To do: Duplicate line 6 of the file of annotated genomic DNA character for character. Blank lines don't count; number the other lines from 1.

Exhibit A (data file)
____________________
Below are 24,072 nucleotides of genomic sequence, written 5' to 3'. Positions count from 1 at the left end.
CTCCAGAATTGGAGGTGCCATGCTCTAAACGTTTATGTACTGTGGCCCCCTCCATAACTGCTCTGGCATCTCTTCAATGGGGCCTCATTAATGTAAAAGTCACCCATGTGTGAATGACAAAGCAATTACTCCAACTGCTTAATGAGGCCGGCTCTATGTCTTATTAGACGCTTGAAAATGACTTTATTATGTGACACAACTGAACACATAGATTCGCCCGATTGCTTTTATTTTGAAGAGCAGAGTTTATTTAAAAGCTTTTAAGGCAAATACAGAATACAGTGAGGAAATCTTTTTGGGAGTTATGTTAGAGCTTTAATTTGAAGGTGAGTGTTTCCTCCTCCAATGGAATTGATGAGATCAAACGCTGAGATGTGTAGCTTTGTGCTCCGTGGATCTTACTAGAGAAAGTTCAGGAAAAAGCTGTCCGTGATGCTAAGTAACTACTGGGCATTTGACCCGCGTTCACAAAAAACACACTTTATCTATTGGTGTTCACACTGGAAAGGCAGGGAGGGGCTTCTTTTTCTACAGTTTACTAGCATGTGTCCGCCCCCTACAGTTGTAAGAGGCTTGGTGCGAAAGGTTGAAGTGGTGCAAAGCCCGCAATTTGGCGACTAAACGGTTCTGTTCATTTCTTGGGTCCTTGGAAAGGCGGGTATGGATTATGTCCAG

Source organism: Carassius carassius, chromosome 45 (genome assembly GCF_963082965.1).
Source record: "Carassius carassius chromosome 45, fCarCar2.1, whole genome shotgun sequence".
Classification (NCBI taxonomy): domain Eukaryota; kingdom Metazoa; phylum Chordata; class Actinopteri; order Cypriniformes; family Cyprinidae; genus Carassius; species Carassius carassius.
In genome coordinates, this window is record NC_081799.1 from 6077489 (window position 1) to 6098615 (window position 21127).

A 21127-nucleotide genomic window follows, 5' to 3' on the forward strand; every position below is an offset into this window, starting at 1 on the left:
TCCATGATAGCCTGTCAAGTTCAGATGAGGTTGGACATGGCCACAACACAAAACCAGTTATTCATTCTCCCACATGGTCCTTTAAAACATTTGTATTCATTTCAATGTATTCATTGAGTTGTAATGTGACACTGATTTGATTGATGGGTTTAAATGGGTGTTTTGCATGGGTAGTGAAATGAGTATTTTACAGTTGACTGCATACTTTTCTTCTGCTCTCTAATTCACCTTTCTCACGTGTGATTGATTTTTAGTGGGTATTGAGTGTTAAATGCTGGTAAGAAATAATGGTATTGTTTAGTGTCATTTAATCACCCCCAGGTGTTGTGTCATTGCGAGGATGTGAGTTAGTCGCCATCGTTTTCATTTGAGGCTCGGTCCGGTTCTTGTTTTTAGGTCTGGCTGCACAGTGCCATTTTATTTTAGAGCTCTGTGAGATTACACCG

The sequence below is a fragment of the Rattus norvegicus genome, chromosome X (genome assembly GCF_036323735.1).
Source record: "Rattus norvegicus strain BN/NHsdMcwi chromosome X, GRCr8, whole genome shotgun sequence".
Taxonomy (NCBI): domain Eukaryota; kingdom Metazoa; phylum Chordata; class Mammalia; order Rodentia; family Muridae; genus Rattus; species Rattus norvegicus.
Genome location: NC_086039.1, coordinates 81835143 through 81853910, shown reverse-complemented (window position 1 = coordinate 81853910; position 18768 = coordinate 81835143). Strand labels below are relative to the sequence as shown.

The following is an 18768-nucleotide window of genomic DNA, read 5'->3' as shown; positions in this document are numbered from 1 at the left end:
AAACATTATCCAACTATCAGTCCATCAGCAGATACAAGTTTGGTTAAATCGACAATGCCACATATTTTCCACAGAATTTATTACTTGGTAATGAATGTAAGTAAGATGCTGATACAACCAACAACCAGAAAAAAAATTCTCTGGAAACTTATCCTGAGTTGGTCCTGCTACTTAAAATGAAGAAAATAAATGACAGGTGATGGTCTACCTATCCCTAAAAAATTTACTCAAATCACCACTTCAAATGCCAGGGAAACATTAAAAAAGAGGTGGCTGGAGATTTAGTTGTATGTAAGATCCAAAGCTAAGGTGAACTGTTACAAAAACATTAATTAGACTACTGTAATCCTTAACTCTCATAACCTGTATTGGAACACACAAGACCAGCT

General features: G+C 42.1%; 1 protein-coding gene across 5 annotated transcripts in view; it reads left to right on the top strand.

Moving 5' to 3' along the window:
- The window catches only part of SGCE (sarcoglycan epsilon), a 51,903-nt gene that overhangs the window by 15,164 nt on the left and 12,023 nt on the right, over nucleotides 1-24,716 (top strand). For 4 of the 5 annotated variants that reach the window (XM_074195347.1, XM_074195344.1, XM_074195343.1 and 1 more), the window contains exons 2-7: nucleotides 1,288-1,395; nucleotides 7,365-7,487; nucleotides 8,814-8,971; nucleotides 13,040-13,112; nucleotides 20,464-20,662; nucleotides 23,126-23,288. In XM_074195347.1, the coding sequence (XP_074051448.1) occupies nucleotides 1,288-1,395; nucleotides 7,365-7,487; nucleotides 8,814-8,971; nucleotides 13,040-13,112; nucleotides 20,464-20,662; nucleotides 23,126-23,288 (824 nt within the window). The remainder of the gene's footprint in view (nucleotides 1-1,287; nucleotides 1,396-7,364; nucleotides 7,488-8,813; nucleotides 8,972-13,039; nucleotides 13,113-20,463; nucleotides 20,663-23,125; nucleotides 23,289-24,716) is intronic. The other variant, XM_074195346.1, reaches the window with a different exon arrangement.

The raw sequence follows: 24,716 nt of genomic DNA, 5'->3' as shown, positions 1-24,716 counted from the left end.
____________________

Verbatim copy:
In genome coordinates, this window is record NC_081799.1 from 6077489 (window position 1) to 6098615 (window position 21127).